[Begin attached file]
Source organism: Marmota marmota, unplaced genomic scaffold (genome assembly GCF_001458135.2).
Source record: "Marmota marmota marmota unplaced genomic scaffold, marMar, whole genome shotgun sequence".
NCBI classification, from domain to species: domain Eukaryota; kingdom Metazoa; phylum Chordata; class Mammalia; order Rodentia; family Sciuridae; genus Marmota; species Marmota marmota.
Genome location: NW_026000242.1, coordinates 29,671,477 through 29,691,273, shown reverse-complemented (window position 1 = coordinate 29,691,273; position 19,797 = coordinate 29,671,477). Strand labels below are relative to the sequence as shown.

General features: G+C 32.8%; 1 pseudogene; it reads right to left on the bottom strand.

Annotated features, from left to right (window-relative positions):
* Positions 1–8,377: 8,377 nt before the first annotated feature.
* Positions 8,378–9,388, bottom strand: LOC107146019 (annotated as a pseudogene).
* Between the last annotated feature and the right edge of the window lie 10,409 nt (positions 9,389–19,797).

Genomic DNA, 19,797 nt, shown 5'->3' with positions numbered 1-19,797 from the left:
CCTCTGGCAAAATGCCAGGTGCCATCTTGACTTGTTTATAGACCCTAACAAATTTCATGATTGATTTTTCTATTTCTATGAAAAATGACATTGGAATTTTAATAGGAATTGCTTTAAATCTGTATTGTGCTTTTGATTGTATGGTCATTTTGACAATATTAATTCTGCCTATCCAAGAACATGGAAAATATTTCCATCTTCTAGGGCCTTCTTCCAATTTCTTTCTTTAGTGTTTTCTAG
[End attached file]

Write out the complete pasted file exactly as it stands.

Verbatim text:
Source organism: Marmota marmota, unplaced genomic scaffold (genome assembly GCF_001458135.2).
Source record: "Marmota marmota marmota unplaced genomic scaffold, marMar, whole genome shotgun sequence".
NCBI classification, from domain to species: domain Eukaryota; kingdom Metazoa; phylum Chordata; class Mammalia; order Rodentia; family Sciuridae; genus Marmota; species Marmota marmota.
Genome location: NW_026000242.1, coordinates 29,671,477 through 29,691,273, shown reverse-complemented (window position 1 = coordinate 29,691,273; position 19,797 = coordinate 29,671,477). Strand labels below are relative to the sequence as shown.

General features: G+C 32.8%; 1 pseudogene; it reads right to left on the bottom strand.

Annotated features, from left to right (window-relative positions):
* Positions 1–8,377: 8,377 nt before the first annotated feature.
* Positions 8,378–9,388, bottom strand: LOC107146019 (annotated as a pseudogene).
* Between the last annotated feature and the right edge of the window lie 10,409 nt (positions 9,389–19,797).

Genomic DNA, 19,797 nt, shown 5'->3' with positions numbered 1-19,797 from the left:
CCTCTGGCAAAATGCCAGGTGCCATCTTGACTTGTTTATAGACCCTAACAAATTTCATGATTGATTTTTCTATTTCTATGAAAAATGACATTGGAATTTTAATAGGAATTGCTTTAAATCTGTATTGTGCTTTTGATTGTATGGTCATTTTGACAATATTAATTCTGCCTATCCAAGAACATGGAAAATATTTCCATCTTCTAGGGCCTTCTTCCAATTTCTTTCTTTAGTGTTTTCTAG